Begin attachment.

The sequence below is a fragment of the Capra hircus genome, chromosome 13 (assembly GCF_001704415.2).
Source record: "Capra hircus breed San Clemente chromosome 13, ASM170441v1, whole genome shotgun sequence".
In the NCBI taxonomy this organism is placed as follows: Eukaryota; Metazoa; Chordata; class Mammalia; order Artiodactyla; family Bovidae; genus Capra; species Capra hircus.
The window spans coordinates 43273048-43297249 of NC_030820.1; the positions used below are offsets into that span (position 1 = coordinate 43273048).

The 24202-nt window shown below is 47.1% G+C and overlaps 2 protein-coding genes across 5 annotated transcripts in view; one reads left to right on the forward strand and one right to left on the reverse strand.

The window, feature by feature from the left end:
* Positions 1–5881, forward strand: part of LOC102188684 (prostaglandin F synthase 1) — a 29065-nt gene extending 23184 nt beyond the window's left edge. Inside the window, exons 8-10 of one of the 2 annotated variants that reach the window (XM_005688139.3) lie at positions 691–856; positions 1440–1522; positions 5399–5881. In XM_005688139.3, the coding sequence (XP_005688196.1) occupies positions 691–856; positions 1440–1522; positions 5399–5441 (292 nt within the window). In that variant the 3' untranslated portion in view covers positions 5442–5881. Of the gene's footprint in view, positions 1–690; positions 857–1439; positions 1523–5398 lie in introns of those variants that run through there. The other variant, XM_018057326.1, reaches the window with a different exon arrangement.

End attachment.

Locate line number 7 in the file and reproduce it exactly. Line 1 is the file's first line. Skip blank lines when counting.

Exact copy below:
* Positions 1–5881, forward strand: part of LOC102188684 (prostaglandin F synthase 1) — a 29065-nt gene extending 23184 nt beyond the window's left edge. Inside the window, exons 8-10 of one of the 2 annotated variants that reach the window (XM_005688139.3) lie at positions 691–856; positions 1440–1522; positions 5399–5881. In XM_005688139.3, the coding sequence (XP_005688196.1) occupies positions 691–856; positions 1440–1522; positions 5399–5441 (292 nt within the window). In that variant the 3' untranslated portion in view covers positions 5442–5881. Of the gene's footprint in view, positions 1–690; positions 857–1439; positions 1523–5398 lie in introns of those variants that run through there. The other variant, XM_018057326.1, reaches the window with a different exon arrangement.